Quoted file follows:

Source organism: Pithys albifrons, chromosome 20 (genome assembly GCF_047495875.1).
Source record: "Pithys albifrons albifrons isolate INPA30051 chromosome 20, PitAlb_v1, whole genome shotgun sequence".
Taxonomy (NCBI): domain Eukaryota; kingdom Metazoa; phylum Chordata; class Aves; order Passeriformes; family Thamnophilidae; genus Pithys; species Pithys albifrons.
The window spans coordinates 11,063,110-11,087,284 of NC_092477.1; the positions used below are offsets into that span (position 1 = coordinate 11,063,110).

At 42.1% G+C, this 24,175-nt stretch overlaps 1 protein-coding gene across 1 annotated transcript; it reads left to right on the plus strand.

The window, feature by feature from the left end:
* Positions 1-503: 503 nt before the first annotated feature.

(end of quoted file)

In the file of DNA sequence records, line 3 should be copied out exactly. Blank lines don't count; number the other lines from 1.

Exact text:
Taxonomy (NCBI): domain Eukaryota; kingdom Metazoa; phylum Chordata; class Aves; order Passeriformes; family Thamnophilidae; genus Pithys; species Pithys albifrons.